By Al­lan Ki­nani

The Uganda Joint Chris­t­ian Coun­cil (UJCC), a faith based ec­u­meni­cal or­gan­i­sa­tion made a pre­sen­ta­tion to the Par­lia­men­tary Se­lect Com­mit­tee on in­quiry into al­le­ga­tions of sex­ual vi­o­lence in in­sti­tu­tions of learn­ing in Uganda. The nine mem­ber com­mit­tee which was con­sti­tuted by Par­lia­ment, chaired by Hon. Rwa­boojo Mon­ica con­tin­ues to meet key stake­hold­ers on this is­sue in a bid to reach the core of the prob­lem that is man­i­fest­ing in many in­sti­tu­tions of learn­ing in the coun­try.

Rev­erend Con­stan­tine Mbonabingyi told the com­mit­tee that in 2014, UJCC launched a pro­ject en­ti­tled The Gen­der Jus­tice Pro­ject which fo­cused on mit­i­gat­ing Gen­der Based Vi­o­lence. The coun­cil worked with four uni­ver­si­ties namely Gulu Uni­ver­sity, Mbarara Uni­ver­sity of Sci­ence and Tech­nol­ogy, Uganda Mar­tyrs Uni­ver­sity and Uganda Chris­t­ian Uni­ver­sity to as­cer­tain the ex­is­tence of sex­ual ha­rass­ment in high in­sti­tu­tion of learn­ing. The coun­cil ad­mit­ted that it was hard for stu­dents and teach­ing staff to open up about this is­sue.

UJCC found out that all the four Uni­ver­si­ties did not have a Sex­ual Ha­rass­ment Poli­cies and this in­creased the vul­ner­a­bil­ity of both stu­dents and teach­ers. The Uni­ver­si­ties did not have clear re­fer­ral path­ways in case of sex­ual ha­rass­ment.  The coun­cil also ob­served that sex­ual ha­rass­ment was a wide spread im­moral ac­tiv­ity across the Uni­ver­si­ties and that both males and fe­males were af­fected but mostly the fe­males. They fur­ther ob­served that sex­ual ha­rass­ment is more com­mon dur­ing the time of the aca­d­e­mic year when stu­dents are tasked to un­der­take re­search be­cause this is when they are clos­est to their su­per­vi­sors.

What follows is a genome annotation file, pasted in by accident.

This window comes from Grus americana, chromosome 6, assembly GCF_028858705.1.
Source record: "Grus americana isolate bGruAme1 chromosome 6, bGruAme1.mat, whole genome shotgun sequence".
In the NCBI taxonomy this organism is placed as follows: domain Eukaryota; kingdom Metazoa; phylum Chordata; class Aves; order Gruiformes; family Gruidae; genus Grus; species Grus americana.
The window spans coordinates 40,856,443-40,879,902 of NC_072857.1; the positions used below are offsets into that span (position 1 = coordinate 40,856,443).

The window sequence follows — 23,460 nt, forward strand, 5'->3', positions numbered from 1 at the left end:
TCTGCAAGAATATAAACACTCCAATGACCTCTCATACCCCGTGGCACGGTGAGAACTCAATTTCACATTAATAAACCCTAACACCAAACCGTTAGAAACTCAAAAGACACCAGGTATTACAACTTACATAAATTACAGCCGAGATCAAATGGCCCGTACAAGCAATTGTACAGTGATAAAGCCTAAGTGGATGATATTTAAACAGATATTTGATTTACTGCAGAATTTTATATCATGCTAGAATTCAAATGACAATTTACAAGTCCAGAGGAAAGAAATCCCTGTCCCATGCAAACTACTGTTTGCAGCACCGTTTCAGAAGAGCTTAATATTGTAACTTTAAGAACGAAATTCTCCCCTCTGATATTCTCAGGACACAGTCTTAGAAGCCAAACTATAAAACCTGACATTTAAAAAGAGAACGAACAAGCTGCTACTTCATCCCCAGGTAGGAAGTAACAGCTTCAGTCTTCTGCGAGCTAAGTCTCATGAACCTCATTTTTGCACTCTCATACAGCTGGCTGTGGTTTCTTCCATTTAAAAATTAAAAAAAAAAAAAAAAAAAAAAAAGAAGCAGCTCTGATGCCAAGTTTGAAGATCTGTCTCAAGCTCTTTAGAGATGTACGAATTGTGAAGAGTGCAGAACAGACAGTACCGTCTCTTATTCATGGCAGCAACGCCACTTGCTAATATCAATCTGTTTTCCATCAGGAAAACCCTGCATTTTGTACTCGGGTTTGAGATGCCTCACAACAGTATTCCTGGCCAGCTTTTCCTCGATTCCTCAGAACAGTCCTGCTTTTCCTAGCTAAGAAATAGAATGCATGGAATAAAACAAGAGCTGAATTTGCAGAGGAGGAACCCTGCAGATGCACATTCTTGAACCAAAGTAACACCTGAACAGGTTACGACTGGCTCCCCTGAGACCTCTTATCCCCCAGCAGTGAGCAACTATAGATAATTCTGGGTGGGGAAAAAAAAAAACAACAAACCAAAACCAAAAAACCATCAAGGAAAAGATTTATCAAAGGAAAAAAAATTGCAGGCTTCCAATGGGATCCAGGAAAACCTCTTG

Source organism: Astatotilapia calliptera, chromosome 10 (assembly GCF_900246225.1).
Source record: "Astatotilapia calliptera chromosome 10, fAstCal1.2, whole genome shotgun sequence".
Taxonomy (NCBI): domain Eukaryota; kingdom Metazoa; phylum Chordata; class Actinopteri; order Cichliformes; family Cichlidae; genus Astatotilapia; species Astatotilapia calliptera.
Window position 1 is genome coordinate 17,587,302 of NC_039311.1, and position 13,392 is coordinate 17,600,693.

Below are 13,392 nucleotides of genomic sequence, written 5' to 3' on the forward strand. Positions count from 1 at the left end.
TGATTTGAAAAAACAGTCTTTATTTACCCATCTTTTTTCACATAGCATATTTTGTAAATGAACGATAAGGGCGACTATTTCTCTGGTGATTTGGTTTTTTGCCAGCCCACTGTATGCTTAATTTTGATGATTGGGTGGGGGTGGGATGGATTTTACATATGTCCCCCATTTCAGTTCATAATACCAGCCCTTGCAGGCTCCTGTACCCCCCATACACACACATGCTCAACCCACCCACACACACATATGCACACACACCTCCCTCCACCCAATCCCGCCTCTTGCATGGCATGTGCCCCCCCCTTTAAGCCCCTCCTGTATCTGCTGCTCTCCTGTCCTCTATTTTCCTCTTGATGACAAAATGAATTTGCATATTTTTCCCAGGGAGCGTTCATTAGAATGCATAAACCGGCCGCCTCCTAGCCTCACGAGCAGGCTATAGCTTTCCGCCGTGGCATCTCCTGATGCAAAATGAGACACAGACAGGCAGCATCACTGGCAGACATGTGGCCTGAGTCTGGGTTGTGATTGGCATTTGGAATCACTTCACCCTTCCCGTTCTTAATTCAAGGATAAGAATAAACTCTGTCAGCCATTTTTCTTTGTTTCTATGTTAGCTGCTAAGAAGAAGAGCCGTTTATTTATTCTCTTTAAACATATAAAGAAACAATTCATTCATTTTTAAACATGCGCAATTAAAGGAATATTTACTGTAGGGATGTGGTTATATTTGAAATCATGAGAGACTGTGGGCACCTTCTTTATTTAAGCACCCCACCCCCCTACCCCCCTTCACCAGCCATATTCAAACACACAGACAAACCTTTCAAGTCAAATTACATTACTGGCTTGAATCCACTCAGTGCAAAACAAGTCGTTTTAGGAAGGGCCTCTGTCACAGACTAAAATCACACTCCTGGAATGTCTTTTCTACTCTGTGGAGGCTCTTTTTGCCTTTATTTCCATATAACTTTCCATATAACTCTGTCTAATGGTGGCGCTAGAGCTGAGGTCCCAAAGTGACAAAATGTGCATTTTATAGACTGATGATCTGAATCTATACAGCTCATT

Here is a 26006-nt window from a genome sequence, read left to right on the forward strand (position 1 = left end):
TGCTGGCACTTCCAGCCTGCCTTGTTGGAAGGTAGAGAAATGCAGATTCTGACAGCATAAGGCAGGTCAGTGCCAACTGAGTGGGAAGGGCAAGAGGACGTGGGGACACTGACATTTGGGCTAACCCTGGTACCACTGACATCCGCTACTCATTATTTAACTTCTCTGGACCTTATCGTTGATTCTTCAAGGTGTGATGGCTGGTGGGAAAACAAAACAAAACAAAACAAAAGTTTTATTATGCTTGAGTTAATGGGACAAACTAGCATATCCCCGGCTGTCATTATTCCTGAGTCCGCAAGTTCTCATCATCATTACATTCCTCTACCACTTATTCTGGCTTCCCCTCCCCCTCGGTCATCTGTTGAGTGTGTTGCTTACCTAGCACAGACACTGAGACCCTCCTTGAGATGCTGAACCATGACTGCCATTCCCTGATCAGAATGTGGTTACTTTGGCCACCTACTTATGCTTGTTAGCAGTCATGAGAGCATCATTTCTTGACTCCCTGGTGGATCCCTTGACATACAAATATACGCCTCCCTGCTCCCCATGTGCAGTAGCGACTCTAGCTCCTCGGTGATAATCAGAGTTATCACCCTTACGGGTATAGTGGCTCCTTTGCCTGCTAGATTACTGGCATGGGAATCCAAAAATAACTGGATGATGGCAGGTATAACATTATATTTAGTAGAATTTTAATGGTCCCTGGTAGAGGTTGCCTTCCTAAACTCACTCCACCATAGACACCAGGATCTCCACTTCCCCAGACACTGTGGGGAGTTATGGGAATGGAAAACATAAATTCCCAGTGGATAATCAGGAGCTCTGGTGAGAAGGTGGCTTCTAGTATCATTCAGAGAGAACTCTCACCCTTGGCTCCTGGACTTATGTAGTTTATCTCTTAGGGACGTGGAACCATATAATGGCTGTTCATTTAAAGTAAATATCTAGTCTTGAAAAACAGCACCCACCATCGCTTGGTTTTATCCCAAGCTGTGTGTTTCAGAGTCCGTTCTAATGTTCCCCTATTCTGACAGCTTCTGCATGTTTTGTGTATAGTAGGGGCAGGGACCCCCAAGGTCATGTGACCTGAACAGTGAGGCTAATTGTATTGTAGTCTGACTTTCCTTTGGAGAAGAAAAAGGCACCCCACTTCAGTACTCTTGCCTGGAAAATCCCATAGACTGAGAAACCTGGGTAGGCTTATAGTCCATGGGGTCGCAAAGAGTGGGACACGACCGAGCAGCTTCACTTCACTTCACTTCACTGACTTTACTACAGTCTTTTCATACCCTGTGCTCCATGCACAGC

The UJJC within their ca­pac­ity was able to struc­ture some in­ter­ven­tions in these Uni­ver­si­ties, from help­ing stu­dents to form as­so­ci­a­tions to fight sex­ual ha­rass­ment to help­ing these Uni­ver­si­ties come up with gen­der poli­cies. How­ever, they ad­vised the com­mit­tee on some of the causes and ex­tents of the vice, stress­ing that poverty, dress­ing codes that are provoca­tive, poor light­ing sys­tems in schools, com­mer­cialised hos­tel ser­vices where boys and girls stay in the same res­i­dence are among many the im­me­di­ate causes of the vice and why it per­pet­u­ates in schools.

On rec­om­men­da­tions to the com­mit­tee, the coun­cil ap­pre­ci­ated the fact that gov­ern­ment has come up with poli­cies and laws to com­bat sex­ual vi­o­lence but stressed that the im­ple­men­ta­tion of these poli­cies is still lack­ing. They urged the gov­ern­ment to ac­cord sup­port ser­vices to vic­tims of sex­ual vi­o­lence cit­ing that pro­vi­sion of psy­cho­log­i­cal sup­port and coun­selling ser­vices will do much in re­ha­bil­i­tat­ing vic­tims.

They fur­ther urged gov­ern­ment to sen­si­tize learn­ers in in­sti­tu­tions to open up about sex­ual vi­o­lence when it hap­pens to them, and also re­quested gov­ern­ment to ad­dress the laws gov­ern­ing pornog­ra­phy and mass me­dia. They also called out for in­sti­tu­tions of learn­ing to have sex­ual ha­rass­ment poli­cies and make de­lib­er­ate ef­forts to pop­u­lar­ize the poli­cies and make them known to all in­tended ben­e­fi­cia­ries.

The chair­per­son of the com­mit­tee on be­half of Par­lia­ment thanked the UJCC for the pre­sen­ta­tion and the work they are do­ing to mit­i­gate sex­ual vi­o­lence in in­sti­tu­tions of learn­ing and com­mu­ni­ties. The chair­per­son fur­ther elab­o­rated on the daunt­ing task that is in front of them to fight this evil that is es­ca­lat­ing and dam­ag­ing many peo­ples fu­ture. The com­mit­tee con­tin­ues to do pub­lic hear­ing with key stake­hold­ers and are ex­pected to pro­duce a re­port on their find­ings and way for­ward.